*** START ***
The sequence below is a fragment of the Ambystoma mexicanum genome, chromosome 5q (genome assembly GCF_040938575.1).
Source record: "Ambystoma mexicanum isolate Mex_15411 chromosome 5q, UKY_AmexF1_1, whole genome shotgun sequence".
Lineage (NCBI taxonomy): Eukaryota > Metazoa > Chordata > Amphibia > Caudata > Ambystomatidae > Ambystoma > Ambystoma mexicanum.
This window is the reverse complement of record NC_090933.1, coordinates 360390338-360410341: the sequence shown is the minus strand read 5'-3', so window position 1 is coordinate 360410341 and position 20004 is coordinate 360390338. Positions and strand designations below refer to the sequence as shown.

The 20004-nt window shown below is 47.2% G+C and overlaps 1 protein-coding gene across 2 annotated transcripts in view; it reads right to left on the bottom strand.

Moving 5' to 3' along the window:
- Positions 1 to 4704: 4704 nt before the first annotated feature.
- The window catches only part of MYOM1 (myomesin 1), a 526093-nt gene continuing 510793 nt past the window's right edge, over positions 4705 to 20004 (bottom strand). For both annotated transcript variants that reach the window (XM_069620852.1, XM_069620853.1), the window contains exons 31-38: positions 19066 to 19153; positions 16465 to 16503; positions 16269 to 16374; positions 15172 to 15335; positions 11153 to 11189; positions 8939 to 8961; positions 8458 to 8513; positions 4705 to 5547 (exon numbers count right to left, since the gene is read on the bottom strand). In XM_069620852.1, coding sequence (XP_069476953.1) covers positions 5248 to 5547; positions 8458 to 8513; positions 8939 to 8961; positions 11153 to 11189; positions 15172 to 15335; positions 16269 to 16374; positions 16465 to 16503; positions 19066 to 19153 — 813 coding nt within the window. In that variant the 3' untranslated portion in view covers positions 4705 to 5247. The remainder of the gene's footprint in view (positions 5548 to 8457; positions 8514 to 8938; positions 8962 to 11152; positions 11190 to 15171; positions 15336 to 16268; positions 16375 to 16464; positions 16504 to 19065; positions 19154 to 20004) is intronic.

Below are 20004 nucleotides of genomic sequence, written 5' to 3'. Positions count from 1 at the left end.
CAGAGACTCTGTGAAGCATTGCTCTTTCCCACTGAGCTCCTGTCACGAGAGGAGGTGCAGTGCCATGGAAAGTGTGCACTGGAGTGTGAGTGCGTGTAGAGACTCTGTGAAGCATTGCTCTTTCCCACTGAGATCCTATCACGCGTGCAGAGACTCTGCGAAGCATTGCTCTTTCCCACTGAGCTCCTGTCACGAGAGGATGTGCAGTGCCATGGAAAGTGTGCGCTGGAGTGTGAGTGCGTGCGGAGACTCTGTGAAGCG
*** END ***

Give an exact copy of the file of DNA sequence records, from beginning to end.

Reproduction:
The sequence below is a fragment of the Ambystoma mexicanum genome, chromosome 5q (genome assembly GCF_040938575.1).
Source record: "Ambystoma mexicanum isolate Mex_15411 chromosome 5q, UKY_AmexF1_1, whole genome shotgun sequence".
Lineage (NCBI taxonomy): Eukaryota > Metazoa > Chordata > Amphibia > Caudata > Ambystomatidae > Ambystoma > Ambystoma mexicanum.
This window is the reverse complement of record NC_090933.1, coordinates 360390338-360410341: the sequence shown is the minus strand read 5'-3', so window position 1 is coordinate 360410341 and position 20004 is coordinate 360390338. Positions and strand designations below refer to the sequence as shown.

The 20004-nt window shown below is 47.2% G+C and overlaps 1 protein-coding gene across 2 annotated transcripts in view; it reads right to left on the bottom strand.

Moving 5' to 3' along the window:
- Positions 1 to 4704: 4704 nt before the first annotated feature.
- The window catches only part of MYOM1 (myomesin 1), a 526093-nt gene continuing 510793 nt past the window's right edge, over positions 4705 to 20004 (bottom strand). For both annotated transcript variants that reach the window (XM_069620852.1, XM_069620853.1), the window contains exons 31-38: positions 19066 to 19153; positions 16465 to 16503; positions 16269 to 16374; positions 15172 to 15335; positions 11153 to 11189; positions 8939 to 8961; positions 8458 to 8513; positions 4705 to 5547 (exon numbers count right to left, since the gene is read on the bottom strand). In XM_069620852.1, coding sequence (XP_069476953.1) covers positions 5248 to 5547; positions 8458 to 8513; positions 8939 to 8961; positions 11153 to 11189; positions 15172 to 15335; positions 16269 to 16374; positions 16465 to 16503; positions 19066 to 19153 — 813 coding nt within the window. In that variant the 3' untranslated portion in view covers positions 4705 to 5247. The remainder of the gene's footprint in view (positions 5548 to 8457; positions 8514 to 8938; positions 8962 to 11152; positions 11190 to 15171; positions 15336 to 16268; positions 16375 to 16464; positions 16504 to 19065; positions 19154 to 20004) is intronic.

Below are 20004 nucleotides of genomic sequence, written 5' to 3'. Positions count from 1 at the left end.
CAGAGACTCTGTGAAGCATTGCTCTTTCCCACTGAGCTCCTGTCACGAGAGGAGGTGCAGTGCCATGGAAAGTGTGCACTGGAGTGTGAGTGCGTGTAGAGACTCTGTGAAGCATTGCTCTTTCCCACTGAGATCCTATCACGCGTGCAGAGACTCTGCGAAGCATTGCTCTTTCCCACTGAGCTCCTGTCACGAGAGGATGTGCAGTGCCATGGAAAGTGTGCGCTGGAGTGTGAGTGCGTGCGGAGACTCTGTGAAGCG